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Englewood, Chatham, Auburn Gresham

Shaken By Neighborhood Crime, Chatham Residents Debate Possible Solutions — Including Drones

"We have to get the message out that you can't do what you want to do in our neighborhoods," one neighbor said.

Chatham residents gather at a table at a community meeting on June 29, 2021. Residents convened to discuss solutions to deter crime in their neighborhood.
Atavia Reed/ Block Club Chicago
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CHATHAM — After neighborhood leaders began dismantling the 75th Street boardwalk in the wake of a mass shooting, Chatham residents are brainstorming more ways to try to deter crime throughout their community.

A few dozen neighbors gathered at a Monday night meeting hosted by the Greater Chatham Initiative in a response to outcry from neighbors about the uptick in problems stemming from large, late-night gatherings. Neighbors have reported people urinating in the bushes, leaving behind heaps of trash and loud noise until the early hours of the morning.

Ten people were shot earlier this month in the heart of the business district, killing a mother of three and wounding nine other people.

“I live in the community like you do,” said Nedra Sims-Fears, the group’s executive director. “We have seen a surge in violence and want to talk to the community residents and business owners to figure out solutions on what we can do to make our communities safer.”

Sims-Fears invited a South Shore resident and owner of a drones company to pitch neighbors on his services as a possible solution. Steven Philpott, Sr., CEO of XtraMedium Communications Group, owns MySkaut, which offers operated piloted drone fleets. 

“Drone coverage of the city is the future of where the city needs to go to protect communities,” Philpott said. “You get additional coverage. It’s a force multiplier, and it doesn’t have to engage you in a lethal way. It gives you a better decision-making platform.”

According to Philpott, businesses, such as those along 75th Street, could use MySkaut in a four-step process: 

  • After a security guard has an incident at a business, they can call their supervisor. 
  • The security guard supervisor can reach out to their local Chicago Police Department liaison or call 911. 
  • The security guard supervisor evaluates the threat to determine if a drone needs to arrive at the scene or track a potential suspect. 
  • The drone follows the suspect for up to three miles and reports their position as needed. 

“This is how we [can] help this ourselves versus complaining about it and hoping for it to be solved,” Philpott said. “We can use different tools to make it happen.” 

Ald. Roderick Sawyer (6th) called it an “interesting idea.” 

“How many of us have security cameras, security dogs, alarm systems?” Sawyer asked. “Wouldn’t it be interesting to have what I would consider a private security force controlling your neighborhood?”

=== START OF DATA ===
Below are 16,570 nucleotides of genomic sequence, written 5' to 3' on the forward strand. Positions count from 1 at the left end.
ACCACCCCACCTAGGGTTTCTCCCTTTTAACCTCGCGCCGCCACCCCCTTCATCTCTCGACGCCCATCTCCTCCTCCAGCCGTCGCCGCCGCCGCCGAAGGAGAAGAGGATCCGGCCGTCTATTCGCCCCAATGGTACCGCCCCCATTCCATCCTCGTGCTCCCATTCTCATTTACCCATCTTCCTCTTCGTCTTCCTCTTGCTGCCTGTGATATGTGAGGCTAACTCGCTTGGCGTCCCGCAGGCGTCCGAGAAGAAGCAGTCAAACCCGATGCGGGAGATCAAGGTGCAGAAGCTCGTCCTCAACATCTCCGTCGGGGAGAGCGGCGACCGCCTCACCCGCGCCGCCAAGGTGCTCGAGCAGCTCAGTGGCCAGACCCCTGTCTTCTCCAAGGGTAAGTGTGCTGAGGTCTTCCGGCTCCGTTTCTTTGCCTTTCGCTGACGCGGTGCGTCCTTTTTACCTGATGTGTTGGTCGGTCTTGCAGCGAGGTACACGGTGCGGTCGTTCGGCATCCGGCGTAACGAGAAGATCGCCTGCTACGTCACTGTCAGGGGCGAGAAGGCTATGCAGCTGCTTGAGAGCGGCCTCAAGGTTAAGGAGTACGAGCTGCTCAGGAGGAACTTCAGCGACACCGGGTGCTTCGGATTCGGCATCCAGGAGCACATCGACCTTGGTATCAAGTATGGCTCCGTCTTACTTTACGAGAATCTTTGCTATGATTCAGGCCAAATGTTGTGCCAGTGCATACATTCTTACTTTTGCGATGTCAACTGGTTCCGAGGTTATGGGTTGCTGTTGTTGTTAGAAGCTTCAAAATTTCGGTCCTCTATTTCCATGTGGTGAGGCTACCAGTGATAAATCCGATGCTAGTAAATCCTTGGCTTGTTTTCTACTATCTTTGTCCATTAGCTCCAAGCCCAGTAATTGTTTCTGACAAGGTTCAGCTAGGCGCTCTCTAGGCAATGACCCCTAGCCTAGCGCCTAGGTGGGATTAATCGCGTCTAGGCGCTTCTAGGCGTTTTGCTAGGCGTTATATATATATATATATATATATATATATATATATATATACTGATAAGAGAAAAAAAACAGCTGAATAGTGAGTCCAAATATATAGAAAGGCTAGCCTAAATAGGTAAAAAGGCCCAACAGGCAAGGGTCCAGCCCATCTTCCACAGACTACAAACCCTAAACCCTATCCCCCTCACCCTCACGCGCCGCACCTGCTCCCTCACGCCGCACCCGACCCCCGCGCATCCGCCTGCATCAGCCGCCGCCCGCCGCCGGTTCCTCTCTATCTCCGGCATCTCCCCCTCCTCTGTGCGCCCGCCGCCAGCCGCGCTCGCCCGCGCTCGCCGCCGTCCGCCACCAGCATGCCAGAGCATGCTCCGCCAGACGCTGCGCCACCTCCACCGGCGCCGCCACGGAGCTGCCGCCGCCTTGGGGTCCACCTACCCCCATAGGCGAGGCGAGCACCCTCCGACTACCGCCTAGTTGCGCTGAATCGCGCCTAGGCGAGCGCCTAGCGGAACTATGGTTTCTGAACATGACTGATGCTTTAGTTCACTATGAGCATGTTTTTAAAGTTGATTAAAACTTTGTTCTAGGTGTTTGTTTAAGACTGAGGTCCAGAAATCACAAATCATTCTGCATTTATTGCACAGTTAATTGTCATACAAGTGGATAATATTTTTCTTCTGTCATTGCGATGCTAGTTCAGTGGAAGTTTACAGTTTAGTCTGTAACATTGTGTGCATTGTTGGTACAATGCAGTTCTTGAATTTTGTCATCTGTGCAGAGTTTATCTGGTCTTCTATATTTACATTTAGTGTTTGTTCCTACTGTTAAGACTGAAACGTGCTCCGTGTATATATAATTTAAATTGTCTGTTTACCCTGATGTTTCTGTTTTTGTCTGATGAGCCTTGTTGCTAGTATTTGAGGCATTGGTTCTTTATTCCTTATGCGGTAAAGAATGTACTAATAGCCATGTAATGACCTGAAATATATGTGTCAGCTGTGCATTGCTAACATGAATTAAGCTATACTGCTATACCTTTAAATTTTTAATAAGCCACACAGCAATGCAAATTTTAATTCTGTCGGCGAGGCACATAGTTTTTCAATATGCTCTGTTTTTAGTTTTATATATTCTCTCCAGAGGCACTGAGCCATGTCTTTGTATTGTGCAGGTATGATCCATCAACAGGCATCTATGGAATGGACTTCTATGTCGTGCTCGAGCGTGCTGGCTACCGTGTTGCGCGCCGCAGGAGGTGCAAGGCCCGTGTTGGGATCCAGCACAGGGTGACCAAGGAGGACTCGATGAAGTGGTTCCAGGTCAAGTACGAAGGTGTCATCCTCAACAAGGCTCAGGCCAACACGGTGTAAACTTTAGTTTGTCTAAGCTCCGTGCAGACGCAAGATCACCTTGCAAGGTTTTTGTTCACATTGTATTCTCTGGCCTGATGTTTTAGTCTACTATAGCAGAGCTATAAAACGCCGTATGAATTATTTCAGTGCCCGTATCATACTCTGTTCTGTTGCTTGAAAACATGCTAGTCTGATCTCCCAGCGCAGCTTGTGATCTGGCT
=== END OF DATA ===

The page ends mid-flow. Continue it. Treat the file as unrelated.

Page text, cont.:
Sawyer said he envisioned adding a speaker to the drone to speak directly to people congregating in the neighborhood. 

“I want to get a speaker to go, ‘Hey, we see you right here, you got to move. We’re recording you right now. We see everything that you’re doing,'” he said. 

Some residents resisted the idea, one even accusing Sims-Fears of trying to push the idea onto neighbors. After Sawyer suggested residents hypothetically could pay an extra sum toward property taxes for the service, neighbors questioned why the burden of safety always fell back on homeowners. Another resident asked if there could be a pilot problem to show residents how the service works before they commit to using it. 

There was no consensus by the end of the meeting. Some neighbors said they wanted more police in the area. Baba Feme, a Park Manor resident, said the city needs better programming that gives young people something constructive to do. 

“The youth are critical to not only the development of the neighborhood but the foundation,” Feme said. “Are they any training programs that are available for the youth? Or are they just focused on sending them somewhere else in the neighborhood?” 

Tonya Hooks, a Greater Grand Crossing resident, said community members won’t tolerate the disturbances any longer.

“We hope that our elected officials see that we care about our neighborhood and that they understand that we’re serious about this,” Hooks said. “We don’t expect the kind of trouble we saw a few weeks ago to ever happen again. The police are short-staffed, but the solution is us. We’re here. We’re going to make it work for us because we live here. This is our neighborhood.”

Credit: Colin Boyle/Block Club Chicago
75th Street in Greater Grand Crossing on June 14, 2021. Two days prior, a shooting wounded nine others in a parking lot near Lem’s Bar-B-Q at 311 E. 75th St.

The 75th Street boardwalk was created in September to help restaurants weather the pandemic, adding outdoor seating to places along 75th between Indiana and Calumet avenues. Places without patios like Brown Sugar Bakery and Lem’s Bar-B-Q, 311 E. 75th St., suddenly had a new way to draw in business.

But residents complained about the potential of rowdy crowds leading to violence along the boardwalk. The mass shooting was the last straw for many, and the Greater Chatham Initiative will take down the remainder of the boardwalk by the end of August.

Pamela Temple, a Park Manor resident and president of the 69th and Michigan Block Club, said removing the 75th Street boardwalk will help remove the crowd that causes crime.

“I don’t think the South Side is ready for [the boardwalk] because of the type of people that come in the neighborhood,” Temple said. “We have to get the message out that you can’t do what you want to do in our neighborhoods. You have to act accordingly or get out.”  

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